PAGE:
Verses of Perdition: debut needs a more distinct style and identity

AION  Verses of Perdition

AION, Verses of Perdition, Goathorned Productions, CD GOAT018 (2014)

“Verses of Perdition” is the debut release for this Swiss trio and from what I have heard of it, this recording is no more and no less than a Deathspell Omega clone. Now let’s be clear, there’s nothing wrong with sounding like DSO, plenty of bands do either accidentally or intentionally, and with every year that comes and goes without a DSO release, we miss the French band more than ever – or maybe I miss DSO more than ever before since I keep coming across bands that sound a lot like them. But assuming that there really are more DSO wannabe bands, and I’m not projecting my wishes onto other people, then I also wish that AION had a much more distinctive sound than they do here, and that they had gone beyond and experimented more with what they have done on this recording.

The all-instrumental first track is actually not a bad exercise in creating and building up a soundscape of chilling evil and impending doom with long sub-bass drones and thin spidery guitar feedback stutter. Had the musicians extended this sound art concept across all five tracks so that they all describe five different dimensions of an alternate satanic universe, this would have been a very welcome and highly original recording that adds something new to both black and death metal. Instead, the tracks that follow are blackened death metal songs that more or less sound much the same. They have a raw sound and a dark ambience, the tone is sharp and steely, and the style is very minimal, with an emphasis on technical skill and dissonant chord phrases, and I think that’s where the problem lies; DSO in their heyday had a similar sound and darkly hellish atmosphere. That band’s approach was equally technical with jazz-like influences and played up the use of dissonance in the melodies and riffing.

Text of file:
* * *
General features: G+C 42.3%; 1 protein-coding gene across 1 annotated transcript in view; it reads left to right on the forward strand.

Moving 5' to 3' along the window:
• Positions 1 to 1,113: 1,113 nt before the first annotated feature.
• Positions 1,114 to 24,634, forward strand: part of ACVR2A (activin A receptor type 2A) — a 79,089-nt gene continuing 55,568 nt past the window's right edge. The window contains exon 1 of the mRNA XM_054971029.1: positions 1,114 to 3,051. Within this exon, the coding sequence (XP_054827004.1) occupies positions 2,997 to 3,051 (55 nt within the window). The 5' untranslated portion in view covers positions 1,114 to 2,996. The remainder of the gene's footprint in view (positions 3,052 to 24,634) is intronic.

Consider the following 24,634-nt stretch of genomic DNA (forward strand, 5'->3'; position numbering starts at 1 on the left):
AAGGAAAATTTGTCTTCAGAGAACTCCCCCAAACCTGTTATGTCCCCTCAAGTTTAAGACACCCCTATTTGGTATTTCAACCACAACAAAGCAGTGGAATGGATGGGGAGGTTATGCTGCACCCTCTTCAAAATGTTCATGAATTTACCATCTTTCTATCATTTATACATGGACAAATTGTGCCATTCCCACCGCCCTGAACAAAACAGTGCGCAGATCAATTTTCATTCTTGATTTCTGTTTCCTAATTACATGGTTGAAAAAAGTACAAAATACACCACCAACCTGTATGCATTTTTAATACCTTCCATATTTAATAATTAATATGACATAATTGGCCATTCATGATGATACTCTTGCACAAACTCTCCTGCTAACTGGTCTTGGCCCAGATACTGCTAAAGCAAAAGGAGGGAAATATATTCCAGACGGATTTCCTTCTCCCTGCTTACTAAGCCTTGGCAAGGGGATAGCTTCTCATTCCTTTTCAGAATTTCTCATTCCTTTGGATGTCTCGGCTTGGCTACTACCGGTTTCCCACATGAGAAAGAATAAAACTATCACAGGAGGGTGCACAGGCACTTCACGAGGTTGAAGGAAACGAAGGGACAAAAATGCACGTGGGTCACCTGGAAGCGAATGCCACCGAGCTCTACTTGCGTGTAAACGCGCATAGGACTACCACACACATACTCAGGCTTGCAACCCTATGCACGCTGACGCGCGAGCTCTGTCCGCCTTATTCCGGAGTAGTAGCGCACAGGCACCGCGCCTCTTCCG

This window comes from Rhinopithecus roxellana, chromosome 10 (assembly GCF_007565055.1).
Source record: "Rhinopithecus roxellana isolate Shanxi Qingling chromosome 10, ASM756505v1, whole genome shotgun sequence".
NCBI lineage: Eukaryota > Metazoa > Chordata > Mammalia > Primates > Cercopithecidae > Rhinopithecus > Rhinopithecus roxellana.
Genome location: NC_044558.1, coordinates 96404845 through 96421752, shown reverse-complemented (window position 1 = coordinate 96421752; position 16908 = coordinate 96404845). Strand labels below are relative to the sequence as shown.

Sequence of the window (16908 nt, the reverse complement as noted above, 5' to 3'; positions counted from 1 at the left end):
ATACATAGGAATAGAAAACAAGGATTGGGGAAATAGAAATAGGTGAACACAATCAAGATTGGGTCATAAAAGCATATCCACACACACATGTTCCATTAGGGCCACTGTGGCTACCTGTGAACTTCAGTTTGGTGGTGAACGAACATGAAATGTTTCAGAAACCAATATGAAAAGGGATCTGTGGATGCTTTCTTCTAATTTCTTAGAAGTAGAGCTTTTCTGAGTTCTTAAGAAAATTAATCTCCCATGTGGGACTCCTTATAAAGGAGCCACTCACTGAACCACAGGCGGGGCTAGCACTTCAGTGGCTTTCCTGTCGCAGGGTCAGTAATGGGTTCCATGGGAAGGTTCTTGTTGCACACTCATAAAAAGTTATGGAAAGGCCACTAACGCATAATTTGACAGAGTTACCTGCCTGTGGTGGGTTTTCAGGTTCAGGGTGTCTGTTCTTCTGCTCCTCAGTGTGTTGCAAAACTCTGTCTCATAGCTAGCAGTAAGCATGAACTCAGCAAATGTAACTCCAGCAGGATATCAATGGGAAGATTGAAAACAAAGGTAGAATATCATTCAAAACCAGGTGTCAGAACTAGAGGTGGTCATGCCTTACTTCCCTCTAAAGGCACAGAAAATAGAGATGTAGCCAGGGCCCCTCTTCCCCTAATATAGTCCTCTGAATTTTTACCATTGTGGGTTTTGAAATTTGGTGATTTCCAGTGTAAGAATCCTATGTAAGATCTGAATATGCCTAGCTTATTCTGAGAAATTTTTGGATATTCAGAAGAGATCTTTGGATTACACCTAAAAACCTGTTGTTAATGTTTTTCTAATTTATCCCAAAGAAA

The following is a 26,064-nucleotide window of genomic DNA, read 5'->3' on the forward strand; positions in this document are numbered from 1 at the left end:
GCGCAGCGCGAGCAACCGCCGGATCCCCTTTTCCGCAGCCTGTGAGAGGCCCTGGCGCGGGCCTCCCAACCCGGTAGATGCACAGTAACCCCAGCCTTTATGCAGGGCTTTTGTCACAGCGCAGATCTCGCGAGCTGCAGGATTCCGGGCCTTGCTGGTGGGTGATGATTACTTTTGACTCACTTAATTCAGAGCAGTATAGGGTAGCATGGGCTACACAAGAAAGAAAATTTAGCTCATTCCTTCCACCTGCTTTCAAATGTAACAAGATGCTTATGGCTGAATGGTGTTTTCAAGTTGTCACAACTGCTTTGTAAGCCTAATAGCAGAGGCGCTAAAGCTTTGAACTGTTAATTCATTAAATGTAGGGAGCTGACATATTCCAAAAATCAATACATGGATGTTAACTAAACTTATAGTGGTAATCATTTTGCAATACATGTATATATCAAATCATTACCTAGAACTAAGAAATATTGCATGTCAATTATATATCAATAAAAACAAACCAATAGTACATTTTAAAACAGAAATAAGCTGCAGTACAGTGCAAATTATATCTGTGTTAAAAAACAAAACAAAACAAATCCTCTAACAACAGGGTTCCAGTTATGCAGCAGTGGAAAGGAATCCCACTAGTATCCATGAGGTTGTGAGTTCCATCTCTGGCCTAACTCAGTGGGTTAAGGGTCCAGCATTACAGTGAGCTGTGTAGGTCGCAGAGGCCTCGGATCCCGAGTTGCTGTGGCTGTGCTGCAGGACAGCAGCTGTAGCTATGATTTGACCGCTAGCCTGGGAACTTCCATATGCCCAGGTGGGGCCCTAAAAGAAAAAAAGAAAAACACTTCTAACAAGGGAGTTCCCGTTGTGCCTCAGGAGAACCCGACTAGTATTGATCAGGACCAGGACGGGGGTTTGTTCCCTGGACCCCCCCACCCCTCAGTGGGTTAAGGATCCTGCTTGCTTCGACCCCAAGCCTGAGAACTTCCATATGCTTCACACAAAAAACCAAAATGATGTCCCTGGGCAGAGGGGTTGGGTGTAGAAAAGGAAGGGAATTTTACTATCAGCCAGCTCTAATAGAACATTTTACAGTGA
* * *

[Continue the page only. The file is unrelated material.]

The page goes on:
There are some good moments on the album, and these are mostly atmospheric parts, as in the start of track 4, but for the most part we are treated to yet more blast-beat drumming, churning chainsaw guitar riffs and a continuous vocal fighting its way through very dense and lurid lyrics that go over the usual familiar black / death metal territory of death and dying, and the torments and transformations involved. The singing is limited in range and expression, and being quite low in the mix has a remote quality that detracts from the aggression in the music.

If you’re one of those people who miss DSO, then you can listen to this recording and judge for yourself how well the band plays. These particular verses of perdition are very dark and well executed technically. But if you expect AION to  have something extra that is unique to them, then you may be disappointed. At the end of the album, I didn’t exactly feel transported far beyond where I was at the beginning, and for this kind of raw atmospheric BM, I don’t think that’s a great start for a long-term musical project. But this is early in AION’s career and the musicians may still surprise us with something more individual later on.

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